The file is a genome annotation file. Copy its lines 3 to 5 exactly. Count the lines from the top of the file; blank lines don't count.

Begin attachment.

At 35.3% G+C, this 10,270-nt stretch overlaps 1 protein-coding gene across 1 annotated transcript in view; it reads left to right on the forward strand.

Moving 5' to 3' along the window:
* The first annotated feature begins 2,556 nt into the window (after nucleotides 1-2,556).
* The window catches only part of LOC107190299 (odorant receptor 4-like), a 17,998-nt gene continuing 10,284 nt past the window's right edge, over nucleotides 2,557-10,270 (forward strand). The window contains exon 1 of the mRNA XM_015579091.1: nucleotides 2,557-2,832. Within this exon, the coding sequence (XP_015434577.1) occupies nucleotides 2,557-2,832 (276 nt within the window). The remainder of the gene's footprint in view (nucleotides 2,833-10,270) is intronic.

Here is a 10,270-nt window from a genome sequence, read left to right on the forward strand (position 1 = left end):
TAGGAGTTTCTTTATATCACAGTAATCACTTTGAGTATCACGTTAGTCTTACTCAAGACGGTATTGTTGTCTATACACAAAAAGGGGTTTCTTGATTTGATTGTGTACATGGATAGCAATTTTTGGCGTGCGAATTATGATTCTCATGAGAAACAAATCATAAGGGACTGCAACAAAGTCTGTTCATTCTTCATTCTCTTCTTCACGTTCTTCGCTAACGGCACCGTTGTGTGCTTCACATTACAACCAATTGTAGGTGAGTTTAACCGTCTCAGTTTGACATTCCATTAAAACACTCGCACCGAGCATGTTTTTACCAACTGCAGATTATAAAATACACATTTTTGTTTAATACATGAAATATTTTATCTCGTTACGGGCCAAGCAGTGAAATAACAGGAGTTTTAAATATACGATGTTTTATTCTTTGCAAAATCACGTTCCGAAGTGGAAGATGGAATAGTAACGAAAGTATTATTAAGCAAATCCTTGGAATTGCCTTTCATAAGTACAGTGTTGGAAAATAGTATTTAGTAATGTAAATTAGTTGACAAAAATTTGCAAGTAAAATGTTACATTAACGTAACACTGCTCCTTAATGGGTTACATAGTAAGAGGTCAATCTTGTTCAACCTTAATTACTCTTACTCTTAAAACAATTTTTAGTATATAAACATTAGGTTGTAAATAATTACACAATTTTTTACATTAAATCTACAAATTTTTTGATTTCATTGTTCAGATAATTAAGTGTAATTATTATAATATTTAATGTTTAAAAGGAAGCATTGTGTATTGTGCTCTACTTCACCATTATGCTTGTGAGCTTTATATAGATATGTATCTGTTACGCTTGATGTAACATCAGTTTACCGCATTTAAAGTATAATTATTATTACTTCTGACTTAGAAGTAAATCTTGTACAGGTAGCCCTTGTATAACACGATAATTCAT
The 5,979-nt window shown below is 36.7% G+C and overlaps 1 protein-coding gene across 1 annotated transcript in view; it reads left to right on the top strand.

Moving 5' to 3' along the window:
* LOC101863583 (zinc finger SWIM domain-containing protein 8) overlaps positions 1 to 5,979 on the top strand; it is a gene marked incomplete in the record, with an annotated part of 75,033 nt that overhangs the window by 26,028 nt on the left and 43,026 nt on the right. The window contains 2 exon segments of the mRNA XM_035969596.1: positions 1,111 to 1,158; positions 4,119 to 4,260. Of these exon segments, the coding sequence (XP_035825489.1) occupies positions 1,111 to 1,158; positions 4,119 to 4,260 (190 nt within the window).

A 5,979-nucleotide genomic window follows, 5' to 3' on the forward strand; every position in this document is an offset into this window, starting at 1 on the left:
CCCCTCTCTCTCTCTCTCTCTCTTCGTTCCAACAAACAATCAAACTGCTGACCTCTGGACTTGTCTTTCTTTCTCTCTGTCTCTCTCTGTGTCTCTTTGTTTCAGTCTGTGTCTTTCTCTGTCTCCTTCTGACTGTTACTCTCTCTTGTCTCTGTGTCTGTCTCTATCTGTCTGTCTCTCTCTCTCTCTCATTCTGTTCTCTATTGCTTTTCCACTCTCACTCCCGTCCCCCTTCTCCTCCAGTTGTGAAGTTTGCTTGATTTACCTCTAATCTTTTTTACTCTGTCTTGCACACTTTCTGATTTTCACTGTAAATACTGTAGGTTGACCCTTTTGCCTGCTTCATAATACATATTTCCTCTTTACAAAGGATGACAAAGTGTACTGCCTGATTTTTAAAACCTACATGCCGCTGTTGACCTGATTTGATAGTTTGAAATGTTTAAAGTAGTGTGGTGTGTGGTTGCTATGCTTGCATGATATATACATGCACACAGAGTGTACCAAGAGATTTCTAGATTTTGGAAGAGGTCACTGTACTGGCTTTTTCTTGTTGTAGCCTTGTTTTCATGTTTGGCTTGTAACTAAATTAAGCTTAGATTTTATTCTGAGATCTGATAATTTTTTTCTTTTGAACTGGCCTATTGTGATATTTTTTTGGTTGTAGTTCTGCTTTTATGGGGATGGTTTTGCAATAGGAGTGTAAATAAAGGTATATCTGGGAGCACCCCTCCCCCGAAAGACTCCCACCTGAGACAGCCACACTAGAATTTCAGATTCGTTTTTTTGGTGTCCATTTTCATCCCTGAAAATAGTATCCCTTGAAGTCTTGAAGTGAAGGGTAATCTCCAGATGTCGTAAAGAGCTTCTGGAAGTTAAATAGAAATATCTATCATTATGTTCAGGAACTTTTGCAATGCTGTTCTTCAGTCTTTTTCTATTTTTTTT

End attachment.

* The first annotated feature begins 2,556 nt into the window (after nucleotides 1-2,556).
* The window catches only part of LOC107190299 (odorant receptor 4-like), a 17,998-nt gene continuing 10,284 nt past the window's right edge, over nucleotides 2,557-10,270 (forward strand). The window contains exon 1 of the mRNA XM_015579091.1: nucleotides 2,557-2,832. Within this exon, the coding sequence (XP_015434577.1) occupies nucleotides 2,557-2,832 (276 nt within the window). The remainder of the gene's footprint in view (nucleotides 2,833-10,270) is intronic.

Here is a 10,270-nt window from a genome sequence, read left to right on the forward strand (position 1 = left end):